8. SF Beginnings

    John at SFSignal asks what book turned you into a science fiction fan. I’m pretty sure the first science fiction I read and loved as an early elementary student was Space Cat (and its sequels)by Ruthven Todd. The first “real”…

  9. ERB and Tolkien–both discovered around the sixth grade–tie for most influential to me as a science-fiction/fantasy fan, but the very first book to set me on that glorious path was Jules Verne’s Journey to the Center of the Earth, which I got at a school book fair in THIRD grade. It was a crappy copy that fell apart as I was reading it the first time, and it took me the whole school year to get through it (probably not comprehending half of it), but it was a pure magic key that opened an enchanted door that I have never closed, and never will.

    gl

  10. What Book Turned You Into an SF Fan

    SF Signal asks what book turned you into an SF Fan, with reference to Bob Wallace’s enjoying the swords and blasters stylings of Burroughs. I had never seen anything like it. The cover had two huge moons floating in…

  11. RE: The sic on my internet name.

    Jvstin is a deliberate and distinctive misspelling of my middle name, Justin. I enjoy things related to Latin and the Roman Empire, and so my nom de plume on the Internet is Justin…spelled without the “u”. Thus, Jvstin.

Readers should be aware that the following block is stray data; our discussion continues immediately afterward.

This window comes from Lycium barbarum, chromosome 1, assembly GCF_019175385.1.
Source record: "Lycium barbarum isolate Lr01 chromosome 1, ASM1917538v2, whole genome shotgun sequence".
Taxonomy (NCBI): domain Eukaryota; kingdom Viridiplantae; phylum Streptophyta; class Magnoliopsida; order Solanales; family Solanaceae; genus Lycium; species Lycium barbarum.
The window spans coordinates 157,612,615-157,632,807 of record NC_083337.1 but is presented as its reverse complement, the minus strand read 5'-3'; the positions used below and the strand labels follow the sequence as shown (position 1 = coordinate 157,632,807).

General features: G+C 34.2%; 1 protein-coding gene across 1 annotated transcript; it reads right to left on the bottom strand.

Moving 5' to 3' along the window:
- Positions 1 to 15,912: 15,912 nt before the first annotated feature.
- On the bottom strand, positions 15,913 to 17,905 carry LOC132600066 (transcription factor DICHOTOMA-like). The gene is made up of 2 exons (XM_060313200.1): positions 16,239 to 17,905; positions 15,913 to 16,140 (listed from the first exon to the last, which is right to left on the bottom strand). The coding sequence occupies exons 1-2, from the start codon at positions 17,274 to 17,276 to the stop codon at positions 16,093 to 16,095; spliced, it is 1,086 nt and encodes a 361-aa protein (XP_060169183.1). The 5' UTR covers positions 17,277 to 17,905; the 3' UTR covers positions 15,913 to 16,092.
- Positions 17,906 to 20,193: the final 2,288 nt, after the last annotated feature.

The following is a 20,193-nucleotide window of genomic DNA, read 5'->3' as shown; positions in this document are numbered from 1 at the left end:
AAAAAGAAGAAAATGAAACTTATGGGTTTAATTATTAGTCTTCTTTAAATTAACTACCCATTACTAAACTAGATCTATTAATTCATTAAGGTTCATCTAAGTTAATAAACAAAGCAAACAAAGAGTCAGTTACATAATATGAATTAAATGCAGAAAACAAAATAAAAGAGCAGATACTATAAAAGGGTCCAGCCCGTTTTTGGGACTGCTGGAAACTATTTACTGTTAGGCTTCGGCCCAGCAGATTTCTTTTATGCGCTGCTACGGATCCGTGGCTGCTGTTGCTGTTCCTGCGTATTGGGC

Thanks for the highlight.

  12. I wasn’t sure if I wanted to admit to reading “A Wrinkle in Time” in the fifth grade but luckily someone else already has. “Wrinkle” kept a young reader interested and added some interesting bits about space/time. I then moved to “classic” sci-fi and read “Time Machine” and “War of the Worlds.” H.G. Wells sealed my fate with great writing and interesting science. From there, I moved to short stories, with Asimov as a favorite. Good stories but very realistic science.

  13. HAVE SPACE SUIT, WILL TRAVEL by Robert A. Heinlein was the first SF book I ever read. A paperback, it was loaned to me by a friend of my father’s who knew I was bookish. The first fantasy book I read was DREAM QUEST OF UNKNOWN KADATH by HP Lovercraft, which (if I recall so many decades ago) I bought because I saw the exotic name ‘Kadath’ listed on the back page of another paperback, back when Lin Carter’s Balentine Adult Fantasy series were advertising their other titles. The second fantasy book I read was THE LAST UNICORN by Peter S. Beagle, which I bought because it had a unicorn on the cover. This was back in the days, you young whippersnappers, when it was the only book with a unicorn on the cover.

    JCW

  14. HP Lovercraft was the inventor of a ground-effects vehicle in the late 1930’s, who was last seen in a crypt in southern Louisiana, being carried off by a squamous rugose cone. He is not to be confused with HP Lovecraft, whose name everyone by now should know how to spell.

    JCW

  15. Have Space Suit, Will Travel. Peewee and Mother Thing opened my 2nd grade mind to the wonders of the universe.

    Starship Troopers and Glory Road were responsible for the two tours I did in ‘Nam – and The Moon is a Harsh Mistress defines politics…

  16. likely something by HGWells or Verne. The first identifiably SciFi would’ve been an issue of Analog from ’72, had an SR-71 on the cover, lent to me by a classmate in jr high.

  17. Andre Norton – The Time Traders

    followed by Robert Heinlein – Star Beast

    followed by Harlan Ellison – “A Boy and His Dog”.

    And at that point, there was no hope for me.

    Jae Walker